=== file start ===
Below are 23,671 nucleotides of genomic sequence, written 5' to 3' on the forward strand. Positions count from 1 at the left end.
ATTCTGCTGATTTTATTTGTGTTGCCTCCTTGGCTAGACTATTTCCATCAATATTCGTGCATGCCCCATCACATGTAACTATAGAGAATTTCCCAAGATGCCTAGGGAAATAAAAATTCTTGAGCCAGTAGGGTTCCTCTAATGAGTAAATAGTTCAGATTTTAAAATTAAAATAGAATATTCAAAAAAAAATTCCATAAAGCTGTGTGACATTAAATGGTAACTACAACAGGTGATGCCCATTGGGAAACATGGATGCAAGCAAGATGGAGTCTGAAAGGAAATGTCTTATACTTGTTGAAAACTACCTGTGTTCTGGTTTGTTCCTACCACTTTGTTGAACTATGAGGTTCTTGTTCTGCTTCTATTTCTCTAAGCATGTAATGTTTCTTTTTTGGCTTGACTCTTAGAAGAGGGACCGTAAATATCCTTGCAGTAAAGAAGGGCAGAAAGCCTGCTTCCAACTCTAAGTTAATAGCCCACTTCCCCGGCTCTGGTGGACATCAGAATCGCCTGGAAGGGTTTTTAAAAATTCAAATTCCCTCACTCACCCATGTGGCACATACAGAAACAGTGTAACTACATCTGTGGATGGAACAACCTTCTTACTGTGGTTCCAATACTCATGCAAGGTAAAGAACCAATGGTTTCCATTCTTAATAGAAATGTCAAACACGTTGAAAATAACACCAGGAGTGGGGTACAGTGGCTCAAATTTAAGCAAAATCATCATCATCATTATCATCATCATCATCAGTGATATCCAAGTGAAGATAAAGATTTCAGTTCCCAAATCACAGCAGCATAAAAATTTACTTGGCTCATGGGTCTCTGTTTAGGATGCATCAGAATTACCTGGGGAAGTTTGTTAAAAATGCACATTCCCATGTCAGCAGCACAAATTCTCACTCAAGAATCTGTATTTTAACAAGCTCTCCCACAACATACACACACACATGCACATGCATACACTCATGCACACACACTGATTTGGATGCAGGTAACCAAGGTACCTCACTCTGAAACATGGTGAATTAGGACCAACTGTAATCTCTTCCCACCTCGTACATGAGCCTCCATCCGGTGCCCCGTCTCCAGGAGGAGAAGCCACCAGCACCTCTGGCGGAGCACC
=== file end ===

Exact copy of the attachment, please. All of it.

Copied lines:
Below are 23,671 nucleotides of genomic sequence, written 5' to 3' on the forward strand. Positions count from 1 at the left end.
ATTCTGCTGATTTTATTTGTGTTGCCTCCTTGGCTAGACTATTTCCATCAATATTCGTGCATGCCCCATCACATGTAACTATAGAGAATTTCCCAAGATGCCTAGGGAAATAAAAATTCTTGAGCCAGTAGGGTTCCTCTAATGAGTAAATAGTTCAGATTTTAAAATTAAAATAGAATATTCAAAAAAAAATTCCATAAAGCTGTGTGACATTAAATGGTAACTACAACAGGTGATGCCCATTGGGAAACATGGATGCAAGCAAGATGGAGTCTGAAAGGAAATGTCTTATACTTGTTGAAAACTACCTGTGTTCTGGTTTGTTCCTACCACTTTGTTGAACTATGAGGTTCTTGTTCTGCTTCTATTTCTCTAAGCATGTAATGTTTCTTTTTTGGCTTGACTCTTAGAAGAGGGACCGTAAATATCCTTGCAGTAAAGAAGGGCAGAAAGCCTGCTTCCAACTCTAAGTTAATAGCCCACTTCCCCGGCTCTGGTGGACATCAGAATCGCCTGGAAGGGTTTTTAAAAATTCAAATTCCCTCACTCACCCATGTGGCACATACAGAAACAGTGTAACTACATCTGTGGATGGAACAACCTTCTTACTGTGGTTCCAATACTCATGCAAGGTAAAGAACCAATGGTTTCCATTCTTAATAGAAATGTCAAACACGTTGAAAATAACACCAGGAGTGGGGTACAGTGGCTCAAATTTAAGCAAAATCATCATCATCATTATCATCATCATCATCAGTGATATCCAAGTGAAGATAAAGATTTCAGTTCCCAAATCACAGCAGCATAAAAATTTACTTGGCTCATGGGTCTCTGTTTAGGATGCATCAGAATTACCTGGGGAAGTTTGTTAAAAATGCACATTCCCATGTCAGCAGCACAAATTCTCACTCAAGAATCTGTATTTTAACAAGCTCTCCCACAACATACACACACACATGCACATGCATACACTCATGCACACACACTGATTTGGATGCAGGTAACCAAGGTACCTCACTCTGAAACATGGTGAATTAGGACCAACTGTAATCTCTTCCCACCTCGTACATGAGCCTCCATCCGGTGCCCCGTCTCCAGGAGGAGAAGCCACCAGCACCTCTGGCGGAGCACC